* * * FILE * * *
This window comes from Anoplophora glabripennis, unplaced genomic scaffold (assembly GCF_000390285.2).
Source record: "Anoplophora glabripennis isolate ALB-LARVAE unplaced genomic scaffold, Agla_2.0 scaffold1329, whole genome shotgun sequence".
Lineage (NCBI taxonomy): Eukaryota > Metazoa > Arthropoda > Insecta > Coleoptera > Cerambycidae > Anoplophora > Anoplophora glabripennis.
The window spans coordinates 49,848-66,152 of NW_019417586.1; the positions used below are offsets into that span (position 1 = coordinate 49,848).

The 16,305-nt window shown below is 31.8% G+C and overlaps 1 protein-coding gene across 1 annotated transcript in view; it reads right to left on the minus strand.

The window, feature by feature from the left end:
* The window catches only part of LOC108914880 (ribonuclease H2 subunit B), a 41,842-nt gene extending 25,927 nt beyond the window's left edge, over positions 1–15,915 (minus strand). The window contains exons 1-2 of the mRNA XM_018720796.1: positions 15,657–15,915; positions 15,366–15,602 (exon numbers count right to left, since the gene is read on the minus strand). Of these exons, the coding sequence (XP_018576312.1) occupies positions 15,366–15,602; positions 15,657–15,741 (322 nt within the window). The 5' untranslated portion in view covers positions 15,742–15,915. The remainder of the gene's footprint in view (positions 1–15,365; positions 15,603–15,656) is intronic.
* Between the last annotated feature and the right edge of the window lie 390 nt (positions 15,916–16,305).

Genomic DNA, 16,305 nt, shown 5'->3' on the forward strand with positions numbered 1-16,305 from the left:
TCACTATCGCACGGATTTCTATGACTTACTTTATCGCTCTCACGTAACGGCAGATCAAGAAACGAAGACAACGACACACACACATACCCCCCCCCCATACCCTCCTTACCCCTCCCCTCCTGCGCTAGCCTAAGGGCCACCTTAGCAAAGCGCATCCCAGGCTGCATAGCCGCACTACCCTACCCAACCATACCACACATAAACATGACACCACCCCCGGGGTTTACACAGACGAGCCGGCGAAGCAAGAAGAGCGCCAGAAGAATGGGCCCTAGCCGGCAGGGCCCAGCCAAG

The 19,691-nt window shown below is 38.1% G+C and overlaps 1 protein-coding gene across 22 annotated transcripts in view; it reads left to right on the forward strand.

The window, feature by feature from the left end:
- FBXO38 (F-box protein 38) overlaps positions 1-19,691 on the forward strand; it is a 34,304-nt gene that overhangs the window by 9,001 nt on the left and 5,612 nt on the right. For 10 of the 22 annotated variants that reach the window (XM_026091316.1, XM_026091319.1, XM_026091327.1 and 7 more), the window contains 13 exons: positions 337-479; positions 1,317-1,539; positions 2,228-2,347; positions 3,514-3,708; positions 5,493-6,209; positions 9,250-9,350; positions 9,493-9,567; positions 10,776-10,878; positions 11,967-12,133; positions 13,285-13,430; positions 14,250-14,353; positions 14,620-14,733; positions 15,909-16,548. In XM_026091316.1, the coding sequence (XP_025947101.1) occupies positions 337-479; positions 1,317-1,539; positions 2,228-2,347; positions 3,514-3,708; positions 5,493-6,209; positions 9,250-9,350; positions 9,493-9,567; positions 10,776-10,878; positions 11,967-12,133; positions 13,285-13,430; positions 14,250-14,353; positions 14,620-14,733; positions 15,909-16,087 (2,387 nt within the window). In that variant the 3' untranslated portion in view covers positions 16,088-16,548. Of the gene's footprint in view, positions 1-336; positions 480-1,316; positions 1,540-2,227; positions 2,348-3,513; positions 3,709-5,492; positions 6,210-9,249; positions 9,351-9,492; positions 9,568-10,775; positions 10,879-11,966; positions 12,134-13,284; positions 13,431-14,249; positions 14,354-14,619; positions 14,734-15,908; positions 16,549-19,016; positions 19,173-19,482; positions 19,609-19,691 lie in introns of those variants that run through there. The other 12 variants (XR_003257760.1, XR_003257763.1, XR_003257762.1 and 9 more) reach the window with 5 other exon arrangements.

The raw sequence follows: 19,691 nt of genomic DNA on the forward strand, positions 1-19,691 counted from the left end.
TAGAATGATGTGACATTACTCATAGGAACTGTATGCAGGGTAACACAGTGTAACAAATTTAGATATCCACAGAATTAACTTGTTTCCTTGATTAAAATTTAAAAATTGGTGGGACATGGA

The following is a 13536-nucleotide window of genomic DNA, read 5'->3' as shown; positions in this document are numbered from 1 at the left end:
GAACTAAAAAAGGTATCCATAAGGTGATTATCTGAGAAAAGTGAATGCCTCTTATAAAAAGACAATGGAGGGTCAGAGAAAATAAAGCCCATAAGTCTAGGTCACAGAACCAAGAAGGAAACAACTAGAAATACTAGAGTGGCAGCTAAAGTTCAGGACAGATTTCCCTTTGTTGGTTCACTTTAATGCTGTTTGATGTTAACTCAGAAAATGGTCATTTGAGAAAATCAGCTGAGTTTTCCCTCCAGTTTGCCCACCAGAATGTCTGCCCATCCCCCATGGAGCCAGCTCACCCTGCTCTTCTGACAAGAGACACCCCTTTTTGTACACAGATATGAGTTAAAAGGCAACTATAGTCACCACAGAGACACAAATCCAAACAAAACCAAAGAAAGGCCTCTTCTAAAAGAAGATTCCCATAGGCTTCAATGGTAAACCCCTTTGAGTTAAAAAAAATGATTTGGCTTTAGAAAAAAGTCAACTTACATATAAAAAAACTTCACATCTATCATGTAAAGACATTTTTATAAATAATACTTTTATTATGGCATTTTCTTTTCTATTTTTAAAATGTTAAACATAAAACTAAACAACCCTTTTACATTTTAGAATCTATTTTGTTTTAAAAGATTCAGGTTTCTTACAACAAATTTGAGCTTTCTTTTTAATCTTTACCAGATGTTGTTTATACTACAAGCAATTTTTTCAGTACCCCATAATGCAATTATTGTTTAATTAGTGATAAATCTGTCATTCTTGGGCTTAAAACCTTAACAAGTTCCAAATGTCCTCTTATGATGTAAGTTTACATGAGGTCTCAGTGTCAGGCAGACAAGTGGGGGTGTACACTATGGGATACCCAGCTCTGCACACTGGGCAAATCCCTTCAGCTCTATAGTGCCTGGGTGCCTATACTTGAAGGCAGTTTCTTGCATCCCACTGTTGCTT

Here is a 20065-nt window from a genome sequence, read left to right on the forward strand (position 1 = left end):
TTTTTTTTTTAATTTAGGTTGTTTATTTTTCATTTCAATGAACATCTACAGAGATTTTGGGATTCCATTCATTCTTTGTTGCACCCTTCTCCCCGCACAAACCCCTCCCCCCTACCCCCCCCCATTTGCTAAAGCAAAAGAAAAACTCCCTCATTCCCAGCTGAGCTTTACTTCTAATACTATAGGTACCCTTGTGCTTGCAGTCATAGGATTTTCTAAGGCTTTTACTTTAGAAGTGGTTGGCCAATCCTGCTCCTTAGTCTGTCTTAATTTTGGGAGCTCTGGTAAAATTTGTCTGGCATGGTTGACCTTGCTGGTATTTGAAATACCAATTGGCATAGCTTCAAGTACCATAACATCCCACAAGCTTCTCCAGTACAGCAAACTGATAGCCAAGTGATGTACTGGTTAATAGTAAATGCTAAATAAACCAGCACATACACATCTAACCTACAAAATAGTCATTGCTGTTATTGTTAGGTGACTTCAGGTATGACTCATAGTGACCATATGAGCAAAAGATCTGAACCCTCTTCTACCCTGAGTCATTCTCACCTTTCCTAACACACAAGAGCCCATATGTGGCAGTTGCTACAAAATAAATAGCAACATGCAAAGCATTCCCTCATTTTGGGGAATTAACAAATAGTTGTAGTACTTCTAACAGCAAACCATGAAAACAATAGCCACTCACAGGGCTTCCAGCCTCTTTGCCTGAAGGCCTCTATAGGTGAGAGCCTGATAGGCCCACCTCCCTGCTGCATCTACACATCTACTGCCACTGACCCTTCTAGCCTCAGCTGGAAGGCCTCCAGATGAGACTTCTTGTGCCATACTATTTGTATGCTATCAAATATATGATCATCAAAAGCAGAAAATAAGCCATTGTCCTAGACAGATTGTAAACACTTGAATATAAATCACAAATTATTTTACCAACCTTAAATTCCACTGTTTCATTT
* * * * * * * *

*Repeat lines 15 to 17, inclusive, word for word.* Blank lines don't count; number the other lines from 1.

TAGAATGATGTGACATTACTCATAGGAACTGTATGCAGGGTAACACAGTGTAACAAATTTAGATATCCACAGAATTAACTTGTTTCCTTGATTAAAATTTAAAAATTGGTGGGACATGGA

The following is a 13536-nucleotide window of genomic DNA, read 5'->3' as shown; positions in this document are numbered from 1 at the left end:
GAACTAAAAAAGGTATCCATAAGGTGATTATCTGAGAAAAGTGAATGCCTCTTATAAAAAGACAATGGAGGGTCAGAGAAAATAAAGCCCATAAGTCTAGGTCACAGAACCAAGAAGGAAACAACTAGAAATACTAGAGTGGCAGCTAAAGTTCAGGACAGATTTCCCTTTGTTGGTTCACTTTAATGCTGTTTGATGTTAACTCAGAAAATGGTCATTTGAGAAAATCAGCTGAGTTTTCCCTCCAGTTTGCCCACCAGAATGTCTGCCCATCCCCCATGGAGCCAGCTCACCCTGCTCTTCTGACAAGAGACACCCCTTTTTGTACACAGATATGAGTTAAAAGGCAACTATAGTCACCACAGAGACACAAATCCAAACAAAACCAAAGAAAGGCCTCTTCTAAAAGAAGATTCCCATAGGCTTCAATGGTAAACCCCTTTGAGTTAAAAAAAATGATTTGGCTTTAGAAAAAAGTCAACTTACATATAAAAAAACTTCACATCTATCATGTAAAGACATTTTTATAAATAATACTTTTATTATGGCATTTTCTTTTCTATTTTTAAAATGTTAAACATAAAACTAAACAACCCTTTTACATTTTAGAATCTATTTTGTTTTAAAAGATTCAGGTTTCTTACAACAAATTTGAGCTTTCTTTTTAATCTTTACCAGATGTTGTTTATACTACAAGCAATTTTTTCAGTACCCCATAATGCAATTATTGTTTAATTAGTGATAAATCTGTCATTCTTGGGCTTAAAACCTTAACAAGTTCCAAATGTCCTCTTATGATGTAAGTTTACATGAGGTCTCAGTGTCAGGCAGACAAGTGGGGGTGTACACTATGGGATACCCAGCTCTGCACACTGGGCAAATCCCTTCAGCTCTATAGTGCCTGGGTGCCTATACTTGAAGGCAGTTTCTTGCATCCCACTGTTGCTT